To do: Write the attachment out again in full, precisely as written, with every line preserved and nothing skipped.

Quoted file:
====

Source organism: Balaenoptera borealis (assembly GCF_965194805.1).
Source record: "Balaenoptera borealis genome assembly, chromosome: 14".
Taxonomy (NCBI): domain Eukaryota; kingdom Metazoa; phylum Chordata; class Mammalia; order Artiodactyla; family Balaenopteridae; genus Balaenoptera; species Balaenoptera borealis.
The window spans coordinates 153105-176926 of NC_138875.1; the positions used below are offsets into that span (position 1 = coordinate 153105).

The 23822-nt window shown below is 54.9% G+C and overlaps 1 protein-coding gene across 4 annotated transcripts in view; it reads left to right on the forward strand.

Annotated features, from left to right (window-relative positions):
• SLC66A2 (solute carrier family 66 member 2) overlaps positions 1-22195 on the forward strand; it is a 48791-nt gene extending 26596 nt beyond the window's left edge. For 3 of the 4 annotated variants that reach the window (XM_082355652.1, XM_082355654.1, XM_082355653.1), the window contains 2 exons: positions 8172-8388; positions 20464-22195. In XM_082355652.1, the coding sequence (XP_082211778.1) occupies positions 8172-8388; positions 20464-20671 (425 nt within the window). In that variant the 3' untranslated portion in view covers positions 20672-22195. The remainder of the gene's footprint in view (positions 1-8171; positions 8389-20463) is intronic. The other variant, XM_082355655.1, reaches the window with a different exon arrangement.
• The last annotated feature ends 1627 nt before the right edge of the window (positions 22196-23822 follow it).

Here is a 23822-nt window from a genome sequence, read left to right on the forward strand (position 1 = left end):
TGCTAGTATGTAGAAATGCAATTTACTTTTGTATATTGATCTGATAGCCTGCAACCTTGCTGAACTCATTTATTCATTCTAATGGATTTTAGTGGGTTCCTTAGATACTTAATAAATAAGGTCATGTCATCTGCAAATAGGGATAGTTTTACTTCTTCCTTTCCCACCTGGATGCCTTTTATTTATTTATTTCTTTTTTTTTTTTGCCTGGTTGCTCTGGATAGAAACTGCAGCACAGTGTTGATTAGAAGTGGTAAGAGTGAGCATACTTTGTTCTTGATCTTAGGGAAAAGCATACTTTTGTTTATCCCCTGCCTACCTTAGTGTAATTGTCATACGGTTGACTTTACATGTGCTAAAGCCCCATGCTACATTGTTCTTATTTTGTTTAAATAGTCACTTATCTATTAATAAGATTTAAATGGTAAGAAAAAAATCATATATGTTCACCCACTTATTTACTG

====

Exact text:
Source organism: Balaenoptera borealis (assembly GCF_965194805.1).
Source record: "Balaenoptera borealis genome assembly, chromosome: 14".
Taxonomy (NCBI): domain Eukaryota; kingdom Metazoa; phylum Chordata; class Mammalia; order Artiodactyla; family Balaenopteridae; genus Balaenoptera; species Balaenoptera borealis.
The window spans coordinates 153105-176926 of NC_138875.1; the positions used below are offsets into that span (position 1 = coordinate 153105).

The 23822-nt window shown below is 54.9% G+C and overlaps 1 protein-coding gene across 4 annotated transcripts in view; it reads left to right on the forward strand.

Annotated features, from left to right (window-relative positions):
• SLC66A2 (solute carrier family 66 member 2) overlaps positions 1-22195 on the forward strand; it is a 48791-nt gene extending 26596 nt beyond the window's left edge. For 3 of the 4 annotated variants that reach the window (XM_082355652.1, XM_082355654.1, XM_082355653.1), the window contains 2 exons: positions 8172-8388; positions 20464-22195. In XM_082355652.1, the coding sequence (XP_082211778.1) occupies positions 8172-8388; positions 20464-20671 (425 nt within the window). In that variant the 3' untranslated portion in view covers positions 20672-22195. The remainder of the gene's footprint in view (positions 1-8171; positions 8389-20463) is intronic. The other variant, XM_082355655.1, reaches the window with a different exon arrangement.
• The last annotated feature ends 1627 nt before the right edge of the window (positions 22196-23822 follow it).

Here is a 23822-nt window from a genome sequence, read left to right on the forward strand (position 1 = left end):
TGCTAGTATGTAGAAATGCAATTTACTTTTGTATATTGATCTGATAGCCTGCAACCTTGCTGAACTCATTTATTCATTCTAATGGATTTTAGTGGGTTCCTTAGATACTTAATAAATAAGGTCATGTCATCTGCAAATAGGGATAGTTTTACTTCTTCCTTTCCCACCTGGATGCCTTTTATTTATTTATTTCTTTTTTTTTTTTGCCTGGTTGCTCTGGATAGAAACTGCAGCACAGTGTTGATTAGAAGTGGTAAGAGTGAGCATACTTTGTTCTTGATCTTAGGGAAAAGCATACTTTTGTTTATCCCCTGCCTACCTTAGTGTAATTGTCATACGGTTGACTTTACATGTGCTAAAGCCCCATGCTACATTGTTCTTATTTTGTTTAAATAGTCACTTATCTATTAATAAGATTTAAATGGTAAGAAAAAAATCATATATGTTCACCCACTTATTTACTG